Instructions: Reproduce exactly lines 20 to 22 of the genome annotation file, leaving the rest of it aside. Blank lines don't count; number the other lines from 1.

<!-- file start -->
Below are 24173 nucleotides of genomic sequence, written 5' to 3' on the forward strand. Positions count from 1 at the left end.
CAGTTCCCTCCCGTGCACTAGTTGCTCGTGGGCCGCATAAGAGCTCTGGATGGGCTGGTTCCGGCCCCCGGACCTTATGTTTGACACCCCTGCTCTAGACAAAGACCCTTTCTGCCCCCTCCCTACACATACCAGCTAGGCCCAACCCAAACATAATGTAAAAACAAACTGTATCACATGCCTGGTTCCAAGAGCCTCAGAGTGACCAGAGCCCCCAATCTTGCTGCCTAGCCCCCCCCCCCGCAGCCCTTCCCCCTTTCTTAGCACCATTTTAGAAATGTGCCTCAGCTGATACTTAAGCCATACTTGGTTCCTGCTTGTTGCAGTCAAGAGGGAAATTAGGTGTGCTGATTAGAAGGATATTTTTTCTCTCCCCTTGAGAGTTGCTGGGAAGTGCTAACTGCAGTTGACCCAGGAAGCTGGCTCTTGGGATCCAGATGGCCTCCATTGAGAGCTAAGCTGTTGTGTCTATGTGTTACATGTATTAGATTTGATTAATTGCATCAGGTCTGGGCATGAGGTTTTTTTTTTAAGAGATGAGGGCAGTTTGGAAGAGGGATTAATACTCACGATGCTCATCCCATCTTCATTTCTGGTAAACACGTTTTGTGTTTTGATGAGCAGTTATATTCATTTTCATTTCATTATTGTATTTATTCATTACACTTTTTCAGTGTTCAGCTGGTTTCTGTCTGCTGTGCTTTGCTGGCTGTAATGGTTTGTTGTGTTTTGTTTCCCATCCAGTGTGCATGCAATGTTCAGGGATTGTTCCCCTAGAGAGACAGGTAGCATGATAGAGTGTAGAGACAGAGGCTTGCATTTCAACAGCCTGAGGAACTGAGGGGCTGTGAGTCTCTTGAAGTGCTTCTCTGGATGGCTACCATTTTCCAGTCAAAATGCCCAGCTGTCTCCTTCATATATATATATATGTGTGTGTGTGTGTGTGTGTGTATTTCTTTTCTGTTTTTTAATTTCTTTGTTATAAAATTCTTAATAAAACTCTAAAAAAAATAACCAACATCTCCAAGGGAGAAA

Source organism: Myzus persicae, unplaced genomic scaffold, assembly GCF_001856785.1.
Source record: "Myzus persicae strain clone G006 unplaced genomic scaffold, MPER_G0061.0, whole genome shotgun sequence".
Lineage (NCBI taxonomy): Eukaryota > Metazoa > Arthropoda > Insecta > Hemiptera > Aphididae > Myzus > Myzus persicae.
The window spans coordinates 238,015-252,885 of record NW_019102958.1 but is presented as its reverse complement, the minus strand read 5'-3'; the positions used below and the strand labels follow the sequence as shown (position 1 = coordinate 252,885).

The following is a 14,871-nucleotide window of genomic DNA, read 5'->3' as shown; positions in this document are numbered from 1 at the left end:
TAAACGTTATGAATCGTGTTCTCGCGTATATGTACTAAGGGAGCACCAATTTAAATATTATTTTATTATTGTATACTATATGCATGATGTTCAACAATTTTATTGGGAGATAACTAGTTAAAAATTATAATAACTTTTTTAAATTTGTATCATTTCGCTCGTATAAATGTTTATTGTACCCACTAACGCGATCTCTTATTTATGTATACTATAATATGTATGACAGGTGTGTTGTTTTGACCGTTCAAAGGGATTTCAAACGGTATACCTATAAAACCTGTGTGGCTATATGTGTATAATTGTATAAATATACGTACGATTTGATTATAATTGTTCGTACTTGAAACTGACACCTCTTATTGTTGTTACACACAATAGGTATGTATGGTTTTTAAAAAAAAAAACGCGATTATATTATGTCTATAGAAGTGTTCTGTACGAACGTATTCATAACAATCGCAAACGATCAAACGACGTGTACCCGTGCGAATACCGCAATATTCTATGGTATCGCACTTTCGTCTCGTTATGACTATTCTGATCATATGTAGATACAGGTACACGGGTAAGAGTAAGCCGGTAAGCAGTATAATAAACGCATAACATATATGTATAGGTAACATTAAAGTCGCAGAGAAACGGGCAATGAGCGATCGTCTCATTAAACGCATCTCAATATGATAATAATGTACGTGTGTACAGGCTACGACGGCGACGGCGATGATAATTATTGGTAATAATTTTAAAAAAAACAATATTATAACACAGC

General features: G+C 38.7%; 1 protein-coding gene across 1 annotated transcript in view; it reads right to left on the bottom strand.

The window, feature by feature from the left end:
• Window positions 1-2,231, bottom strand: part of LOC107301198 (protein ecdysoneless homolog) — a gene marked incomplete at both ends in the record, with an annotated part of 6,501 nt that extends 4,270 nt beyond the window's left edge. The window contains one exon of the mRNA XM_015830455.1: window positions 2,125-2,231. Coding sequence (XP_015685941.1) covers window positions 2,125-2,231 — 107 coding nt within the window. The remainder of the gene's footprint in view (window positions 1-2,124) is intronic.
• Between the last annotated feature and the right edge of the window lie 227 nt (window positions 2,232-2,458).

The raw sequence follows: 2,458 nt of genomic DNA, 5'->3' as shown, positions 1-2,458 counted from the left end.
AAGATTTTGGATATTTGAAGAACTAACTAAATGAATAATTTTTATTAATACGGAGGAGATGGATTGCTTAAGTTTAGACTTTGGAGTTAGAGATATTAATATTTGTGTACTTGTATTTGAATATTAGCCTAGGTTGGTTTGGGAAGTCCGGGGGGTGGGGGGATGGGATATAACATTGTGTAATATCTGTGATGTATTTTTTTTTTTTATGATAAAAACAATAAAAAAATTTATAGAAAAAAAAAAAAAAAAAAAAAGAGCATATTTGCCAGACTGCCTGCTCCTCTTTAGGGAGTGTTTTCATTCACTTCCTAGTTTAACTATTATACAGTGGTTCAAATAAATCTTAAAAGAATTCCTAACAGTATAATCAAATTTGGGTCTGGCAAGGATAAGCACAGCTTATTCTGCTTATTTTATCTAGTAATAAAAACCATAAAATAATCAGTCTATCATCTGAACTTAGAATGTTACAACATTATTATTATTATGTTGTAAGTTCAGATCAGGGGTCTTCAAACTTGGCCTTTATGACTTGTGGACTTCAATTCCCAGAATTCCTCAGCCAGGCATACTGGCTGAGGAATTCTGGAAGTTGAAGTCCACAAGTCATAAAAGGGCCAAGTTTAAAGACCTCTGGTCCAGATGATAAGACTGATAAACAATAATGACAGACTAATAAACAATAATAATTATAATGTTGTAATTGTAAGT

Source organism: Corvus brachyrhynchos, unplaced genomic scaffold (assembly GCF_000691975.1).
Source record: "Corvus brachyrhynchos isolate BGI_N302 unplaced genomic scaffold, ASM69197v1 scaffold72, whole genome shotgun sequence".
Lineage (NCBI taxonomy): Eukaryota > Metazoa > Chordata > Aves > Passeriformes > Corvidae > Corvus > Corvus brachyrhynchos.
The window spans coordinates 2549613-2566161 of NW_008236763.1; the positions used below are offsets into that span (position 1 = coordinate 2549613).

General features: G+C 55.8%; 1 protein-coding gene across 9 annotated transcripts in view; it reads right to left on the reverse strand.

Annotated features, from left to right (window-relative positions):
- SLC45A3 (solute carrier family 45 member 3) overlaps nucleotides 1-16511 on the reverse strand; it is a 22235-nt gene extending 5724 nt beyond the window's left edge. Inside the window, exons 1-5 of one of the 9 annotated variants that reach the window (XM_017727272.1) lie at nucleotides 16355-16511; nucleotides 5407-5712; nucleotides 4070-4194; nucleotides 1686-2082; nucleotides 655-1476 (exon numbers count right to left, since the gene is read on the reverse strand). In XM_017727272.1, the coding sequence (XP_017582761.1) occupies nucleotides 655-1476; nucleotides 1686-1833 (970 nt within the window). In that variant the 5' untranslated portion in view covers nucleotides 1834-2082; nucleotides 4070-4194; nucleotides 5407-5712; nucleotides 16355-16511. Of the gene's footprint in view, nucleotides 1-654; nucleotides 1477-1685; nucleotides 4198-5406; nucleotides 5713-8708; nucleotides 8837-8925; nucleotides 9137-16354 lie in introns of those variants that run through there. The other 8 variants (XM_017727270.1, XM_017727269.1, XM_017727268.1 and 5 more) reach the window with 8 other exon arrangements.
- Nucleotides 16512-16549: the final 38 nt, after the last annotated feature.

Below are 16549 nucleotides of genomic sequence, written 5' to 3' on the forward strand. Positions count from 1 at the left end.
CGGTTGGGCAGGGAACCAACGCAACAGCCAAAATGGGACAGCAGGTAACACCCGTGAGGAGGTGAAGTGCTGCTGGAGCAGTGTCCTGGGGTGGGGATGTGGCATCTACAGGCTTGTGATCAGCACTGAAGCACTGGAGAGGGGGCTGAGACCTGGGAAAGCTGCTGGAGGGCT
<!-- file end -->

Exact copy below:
Annotated features, from left to right (window-relative positions):
- SLC45A3 (solute carrier family 45 member 3) overlaps nucleotides 1-16511 on the reverse strand; it is a 22235-nt gene extending 5724 nt beyond the window's left edge. Inside the window, exons 1-5 of one of the 9 annotated variants that reach the window (XM_017727272.1) lie at nucleotides 16355-16511; nucleotides 5407-5712; nucleotides 4070-4194; nucleotides 1686-2082; nucleotides 655-1476 (exon numbers count right to left, since the gene is read on the reverse strand). In XM_017727272.1, the coding sequence (XP_017582761.1) occupies nucleotides 655-1476; nucleotides 1686-1833 (970 nt within the window). In that variant the 5' untranslated portion in view covers nucleotides 1834-2082; nucleotides 4070-4194; nucleotides 5407-5712; nucleotides 16355-16511. Of the gene's footprint in view, nucleotides 1-654; nucleotides 1477-1685; nucleotides 4198-5406; nucleotides 5713-8708; nucleotides 8837-8925; nucleotides 9137-16354 lie in introns of those variants that run through there. The other 8 variants (XM_017727270.1, XM_017727269.1, XM_017727268.1 and 5 more) reach the window with 8 other exon arrangements.
- Nucleotides 16512-16549: the final 38 nt, after the last annotated feature.